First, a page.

The Real "Auntie Mame"
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In the hit Broadway play "Auntie Mame," Mame Dennis, a zany Bohemian whose motto is "Life is a banquet and most poor sons-of-bitches are starving to death," is enjoying a hedonistic life when she unexpectedly becomes ward to her nephew, Patrick. Mame has to decide whether to give Patrick a traditional upbringing, or take him along on her adventures. She chooses the latter, and “Auntie Mame” is their story.
“Auntie Mame” was based on the novel of the same name by Edward Everett Tanner 3d, who wrote under the pen name Patrick Dennis (the same name as Mame’s nephew in the play). Tanner said that his book was based on his aunt, a real-life bon vivant and eccentric named Marion Tanner.
In the late 1920s (the same period covered in the play), Marion used her Greenwich Village townhouse as an impromptu salon for artists, painters, writers, and philosophers (“Bohemian types,” she called them in an interview). In addition, she took in and cared for homeless children, which may have given Edward the idea to imagine what life would be like for a child under her care.
Is Marion Tanner Auntie Mame?
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The question of how much of Auntie Mame is based on Marion Tanner has been the subject of speculation for years. That’s partly because both Tanners initially said Marion was the model for Mame, but after the two had a falling-out (see below), Edward denied the link. He also let Marion know that he was annoyed that she kept referring to herself as “the real Auntie Mame.” (At one point, she parlayed that distinction into a guest spot on a game show, where she won $20,000.)
In interviews, Edward stated that his novel wasn’t autobiographical, and that he had known many eccentric women who influenced his work. Nevertheless, there are parallels between the fictional and real characters:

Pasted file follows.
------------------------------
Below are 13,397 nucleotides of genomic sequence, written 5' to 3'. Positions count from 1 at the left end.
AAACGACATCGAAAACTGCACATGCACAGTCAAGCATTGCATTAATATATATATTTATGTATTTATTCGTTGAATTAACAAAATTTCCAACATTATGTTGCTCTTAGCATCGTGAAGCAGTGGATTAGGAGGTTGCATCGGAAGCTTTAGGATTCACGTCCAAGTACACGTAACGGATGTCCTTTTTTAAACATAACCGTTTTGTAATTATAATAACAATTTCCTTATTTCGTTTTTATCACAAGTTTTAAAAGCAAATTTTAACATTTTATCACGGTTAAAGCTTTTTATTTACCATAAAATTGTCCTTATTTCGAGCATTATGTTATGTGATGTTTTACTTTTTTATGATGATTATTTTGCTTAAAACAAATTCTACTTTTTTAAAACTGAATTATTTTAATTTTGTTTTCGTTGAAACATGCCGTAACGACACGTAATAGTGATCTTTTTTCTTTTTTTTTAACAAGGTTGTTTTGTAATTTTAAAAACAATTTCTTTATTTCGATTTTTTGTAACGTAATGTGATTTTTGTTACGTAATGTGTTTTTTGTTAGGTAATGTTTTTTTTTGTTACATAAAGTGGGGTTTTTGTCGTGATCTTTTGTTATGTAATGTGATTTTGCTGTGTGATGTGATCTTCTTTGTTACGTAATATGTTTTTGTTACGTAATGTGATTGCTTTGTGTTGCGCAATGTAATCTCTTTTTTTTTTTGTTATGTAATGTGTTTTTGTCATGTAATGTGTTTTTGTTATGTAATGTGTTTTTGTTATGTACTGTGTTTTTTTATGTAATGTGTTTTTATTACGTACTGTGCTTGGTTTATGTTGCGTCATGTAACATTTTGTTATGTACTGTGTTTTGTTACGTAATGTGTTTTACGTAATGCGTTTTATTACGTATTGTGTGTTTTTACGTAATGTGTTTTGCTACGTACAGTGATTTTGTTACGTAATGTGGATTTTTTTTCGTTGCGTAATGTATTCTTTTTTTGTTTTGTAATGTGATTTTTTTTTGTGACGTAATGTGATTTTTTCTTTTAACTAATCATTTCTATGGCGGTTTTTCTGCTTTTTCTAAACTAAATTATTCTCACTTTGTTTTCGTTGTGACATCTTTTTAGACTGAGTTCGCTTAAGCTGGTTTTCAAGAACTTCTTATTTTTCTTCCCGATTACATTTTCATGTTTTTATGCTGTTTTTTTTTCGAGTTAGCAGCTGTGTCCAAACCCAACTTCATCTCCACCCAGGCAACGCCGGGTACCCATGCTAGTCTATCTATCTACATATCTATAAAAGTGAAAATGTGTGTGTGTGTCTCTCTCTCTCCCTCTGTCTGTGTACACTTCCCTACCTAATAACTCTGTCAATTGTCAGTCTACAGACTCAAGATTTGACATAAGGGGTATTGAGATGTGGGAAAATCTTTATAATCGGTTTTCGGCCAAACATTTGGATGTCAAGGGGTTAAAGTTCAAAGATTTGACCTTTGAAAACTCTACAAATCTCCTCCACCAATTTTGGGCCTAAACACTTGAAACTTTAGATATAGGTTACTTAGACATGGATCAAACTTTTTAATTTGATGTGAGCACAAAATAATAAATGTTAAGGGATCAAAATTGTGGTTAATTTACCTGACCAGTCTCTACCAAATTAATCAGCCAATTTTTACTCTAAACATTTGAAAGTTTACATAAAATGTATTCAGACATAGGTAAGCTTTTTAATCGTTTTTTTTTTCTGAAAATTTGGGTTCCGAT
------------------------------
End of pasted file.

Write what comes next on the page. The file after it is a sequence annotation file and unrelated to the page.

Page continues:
- Mame was born in Buffalo, New York, attended Smith College, worked at Macy's, had a part in a play, hosted an artist’s salon on Beekman Place, and established a home for refugees.
- Marion Tanner was born in Buffalo and went to Smith, too. She also worked at Macy's, appeared in several plays, played host to artists, and cared for homeless children.
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But in other ways, Marion Tanner was very different. Eric Myers, who wrote Edward Tanner's biography, Uncle Mame, described Marion as “dowdy” and “straggly-haired,” saying she was “more evocative of a bag lady than anyone’s idea of Auntie Mame.” And a Bank St. neighbor who knew Marion in her early 70s described her as “short and wrinkled, with missing teeth and thinning gray hair tucked into a bun.”
Perhaps Edward Tanner’s wife, Louise, had it right: She held that Marion Tanner provided just the kernel for the character of Auntie Mame. Her husband was, by then, a successful novelist who knew how to exaggerate a character’s idiosyncracies for comic effect.
Marion's Later Years
After the artists and bon vivants left Marion's townhouse, the nature of her guests changed. In the early 1960s, she opened her home to just about anyone she felt was less fortunate than herself (she reportedly had the lock removed from her front door). It became a flophouse for people “all too eager to take advantage of Marion’s blind generosity,” according to an acquaintance. That included street people, drunks, and drug addicts. A neighbor who grew up across the street from Marion used to visit her house as a young girl and recalled seeing visitors, “many of whom had seen better days, stream in and out.” And a friend of Marion’s, Frank Andrews, described her house during this period: “The place was a shambles; it reeked of urine. Little kids were running around. They would just pee on the walls. She was into yoga, and she’d be off in a corner doing meditation.…”
Edward Tanner tried to convince his aunt to stop taking in strangers, and to sell her house (she was single and in her 70s by then). He also told her that he objected to her using his support money to feed and house these "visitors."
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Marion's house was sold, and a friend invited her to live and work at Bierer House, a halfway house for emotionally troubled people in neighboring Chelsea. The tenants at Bierer loved her, and she stayed for 13 years. In 1977, as she deteriorated physically and mentally, she moved to the Village Nursing Home, just down the street from her old Bank St. home.
In 1976, Edward Tanner died of pancreatic cancer at age 55, never having reconciled with his aunt.
In 1985, two months after suffering a stroke, Marion caught pneumonia and died at age 94 on October 31st—29 years to the day after “Auntie Mame” opened on Broadway.
The people Marion helped remembered her kindness and love of life. “I met her in February 30 years ago, in the basement of 72 Bank St.,” said Graham McKeen, a composer. “I was sick, drunk. She got me to St. Vincent's Hospital. She saved my life. She never preached to me. She just kept saying: 'Keep composing! Keep composing!’”